Michelangelo Merisi da Caravaggio was born on September 29, 1571 in Milan. He was an influential Italian artist of the Baroque era and was considered the most famous painter in Rome. He is believed to have influenced several well-known and much-loved artists, including Rembrandt, Bernini and Rubens. His work, often focused on Biblical events, had a way of making his characters’ humanity real, brought to life by their convincing emotion and dramatic lighting. (He used the technique known as chiaroscuro, which means a bold contrast between light and dark values.)
Caravaggio was commissioned to decorate altars, churches, and so on. Many of his works featured grotesque scenes from Scripture, though some in what was considered to be extreme realism were rejected. Imagine a saint having dirty legs or a horse whose haunches were a prominent portion of the masterpiece! On his Conversion on the Way to Damascus, the following conversation took place with an official: “Why have you put a horse in the middle, and Saint Paul on the ground?” “Because!” “Is the horse God?” “No, but he stands in God’s light!”^1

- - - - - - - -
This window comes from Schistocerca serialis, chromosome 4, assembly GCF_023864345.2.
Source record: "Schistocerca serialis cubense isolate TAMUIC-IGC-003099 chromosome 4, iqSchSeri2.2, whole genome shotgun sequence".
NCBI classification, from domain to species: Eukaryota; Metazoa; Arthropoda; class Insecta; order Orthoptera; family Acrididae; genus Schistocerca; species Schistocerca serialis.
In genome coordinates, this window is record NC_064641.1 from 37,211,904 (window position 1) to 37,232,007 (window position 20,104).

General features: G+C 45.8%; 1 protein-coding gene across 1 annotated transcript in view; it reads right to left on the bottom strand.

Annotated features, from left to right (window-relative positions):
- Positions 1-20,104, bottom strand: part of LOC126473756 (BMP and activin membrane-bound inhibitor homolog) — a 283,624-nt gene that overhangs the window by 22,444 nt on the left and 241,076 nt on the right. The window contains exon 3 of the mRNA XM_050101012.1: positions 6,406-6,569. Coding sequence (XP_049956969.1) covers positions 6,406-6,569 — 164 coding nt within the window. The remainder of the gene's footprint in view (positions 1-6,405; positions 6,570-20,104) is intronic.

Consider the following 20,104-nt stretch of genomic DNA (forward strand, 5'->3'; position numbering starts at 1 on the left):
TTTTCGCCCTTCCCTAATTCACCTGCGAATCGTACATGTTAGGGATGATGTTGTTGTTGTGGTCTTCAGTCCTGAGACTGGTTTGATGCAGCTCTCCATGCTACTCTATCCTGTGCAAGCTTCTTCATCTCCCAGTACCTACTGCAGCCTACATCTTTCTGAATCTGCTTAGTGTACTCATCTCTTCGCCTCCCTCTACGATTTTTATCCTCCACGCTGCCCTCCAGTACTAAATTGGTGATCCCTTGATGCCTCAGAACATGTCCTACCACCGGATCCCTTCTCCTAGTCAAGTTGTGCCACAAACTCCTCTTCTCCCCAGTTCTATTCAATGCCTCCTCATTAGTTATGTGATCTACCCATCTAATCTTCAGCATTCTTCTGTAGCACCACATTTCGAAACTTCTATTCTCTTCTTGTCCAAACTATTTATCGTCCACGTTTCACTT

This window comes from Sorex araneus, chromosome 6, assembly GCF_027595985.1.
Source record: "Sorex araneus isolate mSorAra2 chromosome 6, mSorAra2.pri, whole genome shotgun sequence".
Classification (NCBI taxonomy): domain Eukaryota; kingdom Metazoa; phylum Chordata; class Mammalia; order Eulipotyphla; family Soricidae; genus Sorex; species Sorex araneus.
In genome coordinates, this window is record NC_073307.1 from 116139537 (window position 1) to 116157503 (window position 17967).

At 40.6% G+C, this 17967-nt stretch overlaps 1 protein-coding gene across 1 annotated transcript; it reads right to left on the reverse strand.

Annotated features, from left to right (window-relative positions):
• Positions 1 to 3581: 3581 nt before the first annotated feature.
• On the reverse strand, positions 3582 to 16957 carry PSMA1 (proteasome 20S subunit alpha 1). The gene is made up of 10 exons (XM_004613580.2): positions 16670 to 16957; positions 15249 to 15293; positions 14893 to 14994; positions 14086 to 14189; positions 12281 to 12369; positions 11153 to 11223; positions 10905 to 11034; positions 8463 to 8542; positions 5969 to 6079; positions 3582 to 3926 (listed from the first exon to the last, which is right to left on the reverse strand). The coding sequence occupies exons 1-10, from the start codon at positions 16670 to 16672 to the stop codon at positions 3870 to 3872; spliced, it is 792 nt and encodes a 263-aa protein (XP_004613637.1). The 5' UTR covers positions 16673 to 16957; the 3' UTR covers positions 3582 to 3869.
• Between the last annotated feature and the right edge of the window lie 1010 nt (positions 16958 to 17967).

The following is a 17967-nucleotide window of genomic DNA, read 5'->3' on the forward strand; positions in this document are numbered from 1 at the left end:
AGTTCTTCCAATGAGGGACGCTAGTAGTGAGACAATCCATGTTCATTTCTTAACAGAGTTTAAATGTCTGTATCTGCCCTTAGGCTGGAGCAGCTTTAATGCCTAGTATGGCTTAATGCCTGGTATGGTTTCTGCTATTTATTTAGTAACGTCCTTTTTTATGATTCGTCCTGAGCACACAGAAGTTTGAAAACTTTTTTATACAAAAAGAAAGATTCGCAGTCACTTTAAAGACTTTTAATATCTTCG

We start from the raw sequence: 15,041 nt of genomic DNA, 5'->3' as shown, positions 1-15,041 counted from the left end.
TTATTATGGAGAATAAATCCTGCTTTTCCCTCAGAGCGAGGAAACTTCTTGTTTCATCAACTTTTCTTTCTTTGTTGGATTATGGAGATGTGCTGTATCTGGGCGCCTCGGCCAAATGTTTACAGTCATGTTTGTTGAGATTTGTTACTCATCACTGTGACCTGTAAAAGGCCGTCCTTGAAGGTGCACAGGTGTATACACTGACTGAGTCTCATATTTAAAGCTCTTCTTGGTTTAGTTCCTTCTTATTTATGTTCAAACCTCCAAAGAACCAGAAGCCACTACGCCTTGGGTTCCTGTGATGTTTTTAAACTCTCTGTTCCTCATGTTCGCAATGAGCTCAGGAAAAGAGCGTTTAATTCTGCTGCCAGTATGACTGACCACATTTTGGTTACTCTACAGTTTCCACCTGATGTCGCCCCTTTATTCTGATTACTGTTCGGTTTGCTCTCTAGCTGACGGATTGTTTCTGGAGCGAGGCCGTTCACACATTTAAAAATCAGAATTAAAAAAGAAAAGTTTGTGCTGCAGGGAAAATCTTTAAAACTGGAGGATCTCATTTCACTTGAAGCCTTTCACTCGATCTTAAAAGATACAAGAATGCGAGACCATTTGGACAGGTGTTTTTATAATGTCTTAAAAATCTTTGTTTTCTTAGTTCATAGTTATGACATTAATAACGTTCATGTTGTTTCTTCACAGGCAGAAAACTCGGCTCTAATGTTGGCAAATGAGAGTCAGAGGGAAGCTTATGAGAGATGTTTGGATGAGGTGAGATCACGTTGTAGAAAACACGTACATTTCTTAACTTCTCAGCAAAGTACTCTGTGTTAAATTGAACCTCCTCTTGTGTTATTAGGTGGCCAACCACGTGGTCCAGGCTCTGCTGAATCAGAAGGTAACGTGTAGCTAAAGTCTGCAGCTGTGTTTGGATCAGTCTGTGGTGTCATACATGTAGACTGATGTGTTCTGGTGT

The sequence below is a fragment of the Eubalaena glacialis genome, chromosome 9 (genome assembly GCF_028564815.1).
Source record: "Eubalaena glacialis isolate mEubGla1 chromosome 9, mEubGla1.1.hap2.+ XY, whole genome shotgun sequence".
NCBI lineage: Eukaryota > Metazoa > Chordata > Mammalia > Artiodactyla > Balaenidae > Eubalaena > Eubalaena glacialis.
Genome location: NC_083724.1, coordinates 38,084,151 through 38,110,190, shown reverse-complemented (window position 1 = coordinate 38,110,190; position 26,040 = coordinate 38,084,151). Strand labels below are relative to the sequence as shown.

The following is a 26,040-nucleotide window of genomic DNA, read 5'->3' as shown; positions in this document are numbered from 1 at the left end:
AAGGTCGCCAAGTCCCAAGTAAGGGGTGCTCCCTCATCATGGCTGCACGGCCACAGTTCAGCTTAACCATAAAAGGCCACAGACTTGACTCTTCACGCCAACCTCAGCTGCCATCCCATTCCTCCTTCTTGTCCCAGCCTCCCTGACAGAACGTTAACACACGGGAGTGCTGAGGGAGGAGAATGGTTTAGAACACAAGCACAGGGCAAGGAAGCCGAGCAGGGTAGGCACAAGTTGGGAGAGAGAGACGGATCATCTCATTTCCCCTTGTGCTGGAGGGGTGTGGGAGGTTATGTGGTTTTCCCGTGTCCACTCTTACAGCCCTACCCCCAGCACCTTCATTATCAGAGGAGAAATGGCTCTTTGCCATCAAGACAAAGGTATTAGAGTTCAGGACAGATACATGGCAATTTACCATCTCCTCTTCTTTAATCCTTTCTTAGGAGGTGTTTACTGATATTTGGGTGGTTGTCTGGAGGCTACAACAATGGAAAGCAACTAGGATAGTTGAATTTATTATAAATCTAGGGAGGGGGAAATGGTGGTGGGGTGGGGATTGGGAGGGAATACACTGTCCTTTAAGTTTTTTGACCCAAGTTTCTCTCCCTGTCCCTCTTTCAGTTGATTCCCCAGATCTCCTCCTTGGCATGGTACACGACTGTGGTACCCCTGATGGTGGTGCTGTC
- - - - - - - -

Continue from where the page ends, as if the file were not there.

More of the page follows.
Caravaggio’s gift and talent in art was the ability to make a single moment in time so vivid; he captured the most essential second of a story, drawing the viewer into the scene to be part of it. To experience it as surely as if you were there.
Below are featured Saint Matthew and the Angel, Judith Beheading Holofernes,
The Crucifixion of Saint Peter, St. Jerome,
The Taking of Christ, Conversion on the Way to Damascus,
and Supper at Emmaus.
^1 Quoted without attribution in Lambert, p.66